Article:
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FCAT Retake Programs Give Students Another Shot At Success

Rhema Thompson

Kedrick Brown knows what can happen when you don’t pass Florida’s statewide exams by senior year.

“My brother was one of them and he stressed it to me enough all the time,” he standing in class on a recent morning. “He always told me that you know, you should focus all the time because he wishes he could go back and take it and now he has to get his GED and all this stuff.

Up until this October, the Westside High School junior faced a similar scenario. While other students across the state have been gearing up for the new Florida Standards Assessment, Kedrick and others in his class have been refining their test-taking skills for its predecessor, the Florida Comprehensive Assessment Test–or FCAT.

Last year in 10th grade, Brown scored a 2 on the Reading Assessment.

In order to pass, students must score a 3. Those students who do not score at least a 3 by the spring of their senior year do not get a standard high school diploma.

“They get a certificate of completion, which they can come back and take the test to have that changed over to a high school diploma,” explained Westside teacher Jameel Jones. “But no one wants to be in school for 12, 13 years... make it this far and not have that cap and gown moment.

Brown, however, will likely get his cap and and gown moment. He scored a 3 this October on the FCAT retake exam. It’s an achievement he credits to the retake course.

“I think it’s just the environment that you’re in,” Brown said. “It makes me more comfortable knowing that Mr. Jones was more hands on.”

In the class, Jones neon-colored posters on expectations and test-taking tips deck the walls. On the white board is a lengthy exposition of an acronym known as TAP, as in, Topic, Activity and Purpose--a method for making sense of reading text.

And he won’t take simple no or yes from his students. He expects an explanation.

“Whether you give me the right answer or the wrong answer, there’s going to be a ‘why?’” he said.

Jones said the focus on the course is not just on the scores, but on the students behind them.

“If they see that I care and I’m going to give effort that I can, I think it gives them the umption to put in their best effort.

There are more success stories in the district like that of Kedrick Brown story this year.

The number of 10th and 11th grade students who retook and passed the FCAT reading exam in fall 2014 is up after taking a dip in 2013.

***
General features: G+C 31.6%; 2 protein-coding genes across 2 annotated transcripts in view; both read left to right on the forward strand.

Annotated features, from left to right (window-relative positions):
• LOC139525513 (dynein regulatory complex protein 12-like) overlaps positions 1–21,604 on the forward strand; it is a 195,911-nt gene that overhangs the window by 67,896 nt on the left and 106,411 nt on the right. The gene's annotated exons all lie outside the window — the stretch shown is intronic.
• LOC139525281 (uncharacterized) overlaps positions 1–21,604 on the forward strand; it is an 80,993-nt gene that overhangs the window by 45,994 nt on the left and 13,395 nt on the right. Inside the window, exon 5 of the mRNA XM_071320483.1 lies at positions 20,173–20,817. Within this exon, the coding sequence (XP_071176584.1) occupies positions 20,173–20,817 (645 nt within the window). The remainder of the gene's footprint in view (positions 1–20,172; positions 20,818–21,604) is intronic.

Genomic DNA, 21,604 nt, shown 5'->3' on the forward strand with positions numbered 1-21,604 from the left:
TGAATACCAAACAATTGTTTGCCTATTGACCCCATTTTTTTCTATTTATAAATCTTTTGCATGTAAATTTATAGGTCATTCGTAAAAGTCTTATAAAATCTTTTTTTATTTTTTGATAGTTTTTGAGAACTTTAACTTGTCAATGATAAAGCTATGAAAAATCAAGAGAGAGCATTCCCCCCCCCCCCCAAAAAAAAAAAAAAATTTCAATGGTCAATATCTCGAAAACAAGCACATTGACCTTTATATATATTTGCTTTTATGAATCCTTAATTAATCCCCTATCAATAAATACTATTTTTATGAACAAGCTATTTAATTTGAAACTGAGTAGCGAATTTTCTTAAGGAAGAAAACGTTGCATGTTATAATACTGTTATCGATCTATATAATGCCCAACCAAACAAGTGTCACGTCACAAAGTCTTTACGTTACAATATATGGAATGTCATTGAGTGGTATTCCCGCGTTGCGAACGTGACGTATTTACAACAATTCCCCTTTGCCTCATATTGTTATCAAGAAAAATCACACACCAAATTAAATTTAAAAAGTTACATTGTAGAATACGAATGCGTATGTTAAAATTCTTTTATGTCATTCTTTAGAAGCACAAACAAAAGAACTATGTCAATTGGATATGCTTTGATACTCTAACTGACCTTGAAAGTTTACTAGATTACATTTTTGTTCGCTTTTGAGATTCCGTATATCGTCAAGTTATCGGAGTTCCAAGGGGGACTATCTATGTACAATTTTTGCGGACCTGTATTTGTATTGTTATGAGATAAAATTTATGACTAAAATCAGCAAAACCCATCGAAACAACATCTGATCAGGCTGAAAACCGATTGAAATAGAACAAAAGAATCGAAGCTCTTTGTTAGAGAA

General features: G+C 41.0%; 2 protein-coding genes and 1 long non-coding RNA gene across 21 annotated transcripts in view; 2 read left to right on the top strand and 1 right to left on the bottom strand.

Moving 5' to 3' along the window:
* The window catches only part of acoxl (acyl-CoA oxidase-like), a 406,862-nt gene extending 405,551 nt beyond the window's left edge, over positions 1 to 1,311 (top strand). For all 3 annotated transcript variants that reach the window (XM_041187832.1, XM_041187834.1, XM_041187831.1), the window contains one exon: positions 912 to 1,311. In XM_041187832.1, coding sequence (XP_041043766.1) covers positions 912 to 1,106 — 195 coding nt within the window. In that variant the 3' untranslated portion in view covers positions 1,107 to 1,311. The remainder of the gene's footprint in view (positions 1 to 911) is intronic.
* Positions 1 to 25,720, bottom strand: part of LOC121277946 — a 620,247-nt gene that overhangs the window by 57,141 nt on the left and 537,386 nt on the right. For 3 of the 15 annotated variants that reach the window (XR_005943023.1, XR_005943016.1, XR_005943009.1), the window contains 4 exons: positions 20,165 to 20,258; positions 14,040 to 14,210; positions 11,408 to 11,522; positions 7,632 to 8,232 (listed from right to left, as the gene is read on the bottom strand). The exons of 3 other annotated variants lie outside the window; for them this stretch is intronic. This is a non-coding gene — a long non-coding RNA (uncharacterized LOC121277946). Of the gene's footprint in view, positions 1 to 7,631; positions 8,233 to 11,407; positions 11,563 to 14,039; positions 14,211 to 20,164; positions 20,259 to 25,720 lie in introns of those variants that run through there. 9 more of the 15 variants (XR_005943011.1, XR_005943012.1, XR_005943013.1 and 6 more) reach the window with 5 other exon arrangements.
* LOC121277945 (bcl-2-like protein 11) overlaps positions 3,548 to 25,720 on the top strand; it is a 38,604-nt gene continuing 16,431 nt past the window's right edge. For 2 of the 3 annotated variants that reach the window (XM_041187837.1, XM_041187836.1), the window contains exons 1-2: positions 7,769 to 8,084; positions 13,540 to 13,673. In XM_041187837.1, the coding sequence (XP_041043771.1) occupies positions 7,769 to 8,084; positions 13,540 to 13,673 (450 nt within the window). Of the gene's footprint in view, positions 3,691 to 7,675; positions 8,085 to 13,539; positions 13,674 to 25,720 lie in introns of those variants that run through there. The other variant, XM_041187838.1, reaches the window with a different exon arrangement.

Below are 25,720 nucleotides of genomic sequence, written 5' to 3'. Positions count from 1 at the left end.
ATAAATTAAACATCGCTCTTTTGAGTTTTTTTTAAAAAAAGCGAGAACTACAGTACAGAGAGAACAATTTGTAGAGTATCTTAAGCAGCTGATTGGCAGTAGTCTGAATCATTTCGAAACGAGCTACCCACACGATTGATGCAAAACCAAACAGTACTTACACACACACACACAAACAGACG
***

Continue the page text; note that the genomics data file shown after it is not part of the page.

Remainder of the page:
Fourteen percent of 10th graders passed the retake this year. That’s up from 7 percent in fall 2013 and 10 percent in fall 2012. Eleventh graders fared slightly better this year as well with 24 percent passing after retaking the exam compared to 20 percent in 2013 and 22 percent in 2014.

The percentage of seniors who passed the retake in 2014 - 20 percent - is slightly lower than in 2012 - 21 percent - but up from a low of 17 percent in 2013.

Superintendent Nikolai Vitti said efforts like the FCAT retake course at Westside and the reading enrichment course at high-performing Frank H. Peterson Academies are helping the numbers tick back up again. He was joined by Florida House Representative Manny Diaz of Miami to visit schools and discuss other strategies to improve FCAT scores.

“I think sometimes these are the groups that get forgotten after they take the test the first time,” he said. “People don’t realize these kids still have to pass the test in order to graduate and if affects your graduation rates directly.”

Diaz, who heads the Choice and Innovation Subcommittee, spent part of the morning in Peterson’s enrichment class.

But the latest data still shows the district has more work ahead.

Most of the data still comes up slightly short of the state. And while this year’s retake successes place the district near the top of Florida’s seven largest urban districts in 10th grade retakes, it ranks near the bottom of the list in 11th grade successful. In 12th grade, the district ranks in the middle.

But at least for Westside 11th-grader Kedrick Brown, the future is looking brighter.

“I’m feeling very, very good,” he said.

In the next two years, he said he plans to pursue architecture at Florida A & M University.

You can follow Rhema Thompson on Twitter @RhemaThompson.

Rhema Thompson began her post at WJCT on a very cold day in January 2014 and left WJCT to join the team at The Florida Times Union in December 2014.